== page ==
In the discussion of Rabbi Grunfeld in a prior post, the contrasts with Rabbi Isaac Breuer were not immediately obvious to my readers. To further discussion, Rabbi Isaac Breuer wrote a 15 page essay on the importance of his grandfather Rabbi Samson Raphael Hirsch.  (Jewish Leaders ed. Leo Jung, pp 163-177). The essay does not claim to be Breuer’s views but those of Hirsch.

Breuer paints Hirsch as a revolutionary great man directing history to move forward.  In fact, Breuer declares every great historical personality is a revolutionary figure. True Jewish revolutionaries do not rebel against God’s law but against the material social conditions, which have to be overthrown to change. The revolutionary masters the new conditions – and then break the mold in advance of the rest of his generation.  Other nations may rebel against their religion or law but the Jewish revolution keeps the law as eternal. The law is Divine, not the will of the people. Just as one cannot rebel against the laws of nature we cannot rebel against the Divine law.

Breuer reminds us that at the close of 18th century and start of 19th century there was a change in society with astonishing new modes of living. There was a Renaissance of individualism and granting of rights to the individual. Liberalism, capitalism, and science were each a challenge to the old order.

Mendelssohn was only a puny evolutionary and not a revolutionary who overthrew the system. The old rabbis denounced enlightenment and Emancipation which was futile before the change in the material culture and Reform was an illegitimate incorrect revolution.

According to Breuer, revolutionaries are never theoreticians; they work with facts and proceed with actions. Therefore, Hirsch does not set out a presentation of his views or a justification. He did not even have to articulate or develop his views. And he did not need “far-fetched” halakhic justification.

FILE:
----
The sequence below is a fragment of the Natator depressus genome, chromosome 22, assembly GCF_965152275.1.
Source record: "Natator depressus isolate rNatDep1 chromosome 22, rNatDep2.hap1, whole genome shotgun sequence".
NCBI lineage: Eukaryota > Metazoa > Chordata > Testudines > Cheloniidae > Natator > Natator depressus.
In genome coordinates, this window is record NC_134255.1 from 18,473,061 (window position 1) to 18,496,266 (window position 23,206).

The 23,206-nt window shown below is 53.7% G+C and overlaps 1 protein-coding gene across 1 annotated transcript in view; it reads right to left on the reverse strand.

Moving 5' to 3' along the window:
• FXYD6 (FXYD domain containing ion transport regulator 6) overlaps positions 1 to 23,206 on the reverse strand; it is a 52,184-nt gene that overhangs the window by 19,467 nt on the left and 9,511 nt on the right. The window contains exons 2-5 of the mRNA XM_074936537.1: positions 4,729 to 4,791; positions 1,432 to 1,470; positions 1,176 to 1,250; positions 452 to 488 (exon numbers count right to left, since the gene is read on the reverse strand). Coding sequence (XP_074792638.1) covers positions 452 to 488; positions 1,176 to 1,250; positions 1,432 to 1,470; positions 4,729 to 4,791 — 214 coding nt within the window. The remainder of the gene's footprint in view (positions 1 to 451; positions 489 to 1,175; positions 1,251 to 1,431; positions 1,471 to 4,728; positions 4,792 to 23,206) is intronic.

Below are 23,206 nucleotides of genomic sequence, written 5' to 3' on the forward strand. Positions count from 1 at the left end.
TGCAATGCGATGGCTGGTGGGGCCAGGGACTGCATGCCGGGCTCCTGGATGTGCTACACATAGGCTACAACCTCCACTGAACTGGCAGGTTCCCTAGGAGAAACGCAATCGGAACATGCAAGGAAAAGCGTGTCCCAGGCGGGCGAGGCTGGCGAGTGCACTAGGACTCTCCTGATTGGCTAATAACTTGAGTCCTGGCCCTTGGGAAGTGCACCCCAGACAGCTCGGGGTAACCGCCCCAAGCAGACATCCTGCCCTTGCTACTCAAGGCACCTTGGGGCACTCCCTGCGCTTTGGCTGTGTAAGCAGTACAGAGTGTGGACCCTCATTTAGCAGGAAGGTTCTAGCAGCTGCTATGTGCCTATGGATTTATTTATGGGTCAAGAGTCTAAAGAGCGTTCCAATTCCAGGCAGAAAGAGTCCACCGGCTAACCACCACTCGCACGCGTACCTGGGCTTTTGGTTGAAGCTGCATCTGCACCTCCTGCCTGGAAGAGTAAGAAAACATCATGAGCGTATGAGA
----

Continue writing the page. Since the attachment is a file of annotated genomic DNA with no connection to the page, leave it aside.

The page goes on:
Breuer removes the conjunctive from Hirsch’s legacy – there was no combining of Torah and Western culture. Hirsch did not try for balance, synthesis or the richness of a fuller education.  According to Breuer,  Hirsch wanted absolute domination of the divine precept over the new tendencies of civilization. There can be no collateral rule, and no tolerance of anything else after the revolution Hirsch took liberalism, capitalism, and science and led them to flames of Torah.

Only his epigones, his second rate imitators turned Torah and Derekh Eretz into byword or motto. There is no time when derekh eretz was not the province of Torah- it is prerequisite for Torah, so there is no need for coordination or synthesis.  (In our contemporary language, everyone is embedded in culture , in the manifestations of that civilization).

What was revolutionary about Rabbi Hirsch was the incomparable courage he displayed in detecting the dwindling of one civilization (derekh eretz), and in grasping the need for a new one…” and then judging it by Torah. He was revolutionary in that he prevailed over centuries old custom which thought of Torah as part of a different derekh eretz. He is to be judged therefore not by his relationship to externals like secular studies or socio-politcal realities but by his revolution.